The February meet-up for the Atlanta Food Bloggers Alliance was held at a new restaurant at the Prado in Sandy Springs, Fuego Mundo-World of Fire. This fast casual restaurant is the brain-child of husband and wife team Masha Hleap-Hershkovitz and Udi Hershkovitz. During a trip to Central and S America, they found themselves inspired by a meal in Panama City, nothing fancy, just flavorful wood-grilled meats and a friendly atmosphere. They brought that concept back to Sandy Springs and Fuego Mundo was born.
The most important part of the restaurant is the grill on which most menu items, including vegetables, are cooked. It is a focal point for a reason, it gives you that sense of community created by sitting around cooking and eating by an open fire. They only use non-treated oak to fire their grill and don't worry that you will leave smelling like smoke, their enormous hood vent takes care of that problem.
Meat is the star on the menu, we got to sample the churrasco and spicy chicken sausage (so good you wouldn't even know it was chicken), but they also have seafood options like honey-citrus-pepper glazed salmon and sea bass. They also cater to the vegan crowd with grilled tofu, stir fried veggies and all of their sides are vegan. The menu is dairy free and with the exception of a few desserts, gluten free.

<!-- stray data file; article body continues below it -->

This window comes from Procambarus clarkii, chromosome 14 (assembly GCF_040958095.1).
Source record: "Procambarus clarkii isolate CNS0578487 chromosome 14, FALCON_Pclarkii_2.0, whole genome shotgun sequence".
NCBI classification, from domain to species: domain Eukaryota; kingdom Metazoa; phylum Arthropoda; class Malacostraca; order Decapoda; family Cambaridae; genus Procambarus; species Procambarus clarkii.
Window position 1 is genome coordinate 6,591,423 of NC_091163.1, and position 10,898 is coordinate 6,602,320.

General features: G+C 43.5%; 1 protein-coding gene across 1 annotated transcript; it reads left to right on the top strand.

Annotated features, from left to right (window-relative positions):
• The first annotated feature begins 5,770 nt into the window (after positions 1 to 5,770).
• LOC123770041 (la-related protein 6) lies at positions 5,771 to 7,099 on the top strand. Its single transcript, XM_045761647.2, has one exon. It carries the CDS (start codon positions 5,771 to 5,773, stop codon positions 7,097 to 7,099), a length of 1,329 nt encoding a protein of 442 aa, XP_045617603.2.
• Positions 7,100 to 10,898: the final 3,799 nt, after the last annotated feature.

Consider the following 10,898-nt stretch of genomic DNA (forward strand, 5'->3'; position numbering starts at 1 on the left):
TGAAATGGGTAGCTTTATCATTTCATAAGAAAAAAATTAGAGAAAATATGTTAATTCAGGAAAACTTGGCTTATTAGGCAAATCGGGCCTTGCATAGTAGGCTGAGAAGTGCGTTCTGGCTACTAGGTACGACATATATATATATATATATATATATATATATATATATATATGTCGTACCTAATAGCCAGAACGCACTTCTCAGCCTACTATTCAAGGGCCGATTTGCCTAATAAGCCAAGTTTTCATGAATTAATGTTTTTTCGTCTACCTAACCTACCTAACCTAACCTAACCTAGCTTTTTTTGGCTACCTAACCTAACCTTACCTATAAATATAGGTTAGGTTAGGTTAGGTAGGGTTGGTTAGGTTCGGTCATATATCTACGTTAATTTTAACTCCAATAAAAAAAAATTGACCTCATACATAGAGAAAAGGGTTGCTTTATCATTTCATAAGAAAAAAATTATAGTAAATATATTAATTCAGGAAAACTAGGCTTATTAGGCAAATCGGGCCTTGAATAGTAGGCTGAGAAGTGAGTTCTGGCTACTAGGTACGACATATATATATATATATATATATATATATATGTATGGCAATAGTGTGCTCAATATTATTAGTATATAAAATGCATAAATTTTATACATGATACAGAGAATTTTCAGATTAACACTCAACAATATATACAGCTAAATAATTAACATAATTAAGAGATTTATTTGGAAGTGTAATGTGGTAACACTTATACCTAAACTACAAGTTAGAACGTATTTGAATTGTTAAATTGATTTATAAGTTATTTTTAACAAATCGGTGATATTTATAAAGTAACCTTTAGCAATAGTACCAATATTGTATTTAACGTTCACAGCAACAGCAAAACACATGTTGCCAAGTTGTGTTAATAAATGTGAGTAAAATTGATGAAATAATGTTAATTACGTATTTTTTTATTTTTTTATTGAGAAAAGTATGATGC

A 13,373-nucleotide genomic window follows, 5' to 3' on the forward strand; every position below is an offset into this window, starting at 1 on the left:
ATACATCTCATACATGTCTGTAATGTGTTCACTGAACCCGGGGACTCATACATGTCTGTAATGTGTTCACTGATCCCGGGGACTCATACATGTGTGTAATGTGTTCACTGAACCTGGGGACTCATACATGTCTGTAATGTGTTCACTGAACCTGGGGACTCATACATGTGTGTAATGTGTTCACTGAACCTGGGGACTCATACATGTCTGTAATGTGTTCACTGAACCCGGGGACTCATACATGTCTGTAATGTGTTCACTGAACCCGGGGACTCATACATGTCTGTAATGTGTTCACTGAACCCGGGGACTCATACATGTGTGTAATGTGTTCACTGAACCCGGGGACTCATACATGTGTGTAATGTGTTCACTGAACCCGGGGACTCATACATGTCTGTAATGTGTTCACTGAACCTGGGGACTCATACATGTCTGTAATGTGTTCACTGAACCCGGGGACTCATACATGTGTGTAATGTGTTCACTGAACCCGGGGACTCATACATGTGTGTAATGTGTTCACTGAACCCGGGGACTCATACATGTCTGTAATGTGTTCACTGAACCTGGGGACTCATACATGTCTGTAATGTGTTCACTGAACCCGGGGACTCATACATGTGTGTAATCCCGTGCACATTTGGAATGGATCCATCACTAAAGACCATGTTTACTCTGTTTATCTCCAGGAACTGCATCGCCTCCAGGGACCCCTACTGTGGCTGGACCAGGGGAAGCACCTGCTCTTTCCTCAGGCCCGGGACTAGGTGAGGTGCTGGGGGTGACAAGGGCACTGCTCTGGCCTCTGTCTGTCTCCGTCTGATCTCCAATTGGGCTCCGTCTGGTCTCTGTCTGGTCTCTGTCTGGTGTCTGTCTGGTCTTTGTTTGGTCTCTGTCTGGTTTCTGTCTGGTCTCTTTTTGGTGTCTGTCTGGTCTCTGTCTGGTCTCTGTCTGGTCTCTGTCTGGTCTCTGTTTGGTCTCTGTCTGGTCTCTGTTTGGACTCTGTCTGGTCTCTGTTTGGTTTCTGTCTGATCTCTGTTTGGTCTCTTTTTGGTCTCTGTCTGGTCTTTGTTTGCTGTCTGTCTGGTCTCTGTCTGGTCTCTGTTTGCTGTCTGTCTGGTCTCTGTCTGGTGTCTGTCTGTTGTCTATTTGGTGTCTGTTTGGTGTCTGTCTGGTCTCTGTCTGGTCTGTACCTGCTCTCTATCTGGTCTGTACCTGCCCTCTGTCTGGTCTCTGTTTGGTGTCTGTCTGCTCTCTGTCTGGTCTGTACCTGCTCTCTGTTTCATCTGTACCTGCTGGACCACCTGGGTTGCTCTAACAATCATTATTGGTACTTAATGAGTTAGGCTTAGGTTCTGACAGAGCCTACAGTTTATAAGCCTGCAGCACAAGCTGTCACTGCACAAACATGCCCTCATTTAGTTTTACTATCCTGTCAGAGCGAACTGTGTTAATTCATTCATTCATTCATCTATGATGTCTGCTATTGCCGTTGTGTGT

The atmosphere is warm and inviting, with bright colored tile, and the real star of the show, the oak, prominently displayed around the restaurant.
Along with the churrasco and spicy chicken sausage, we sampled the tilapia (not pictured), the chicken and steak skewers, and a number of sides and desserts. The sauce that they baste the meat with while it is grilling is their take on a chimichurri, it's not spicy, but, along with the wood smoke, it really brings out the flavor of the meat.
What sets this place apart from a lot of fast casual restaurants is that they also serve beer and wine. They also have a deliciously fruity white sangria and a sweet red sangria. You might as well get the pitcher because that stuff goes down ridiculously easy. Fuego Mundo was kind enough to offer my readers a coupon for free yucca fries.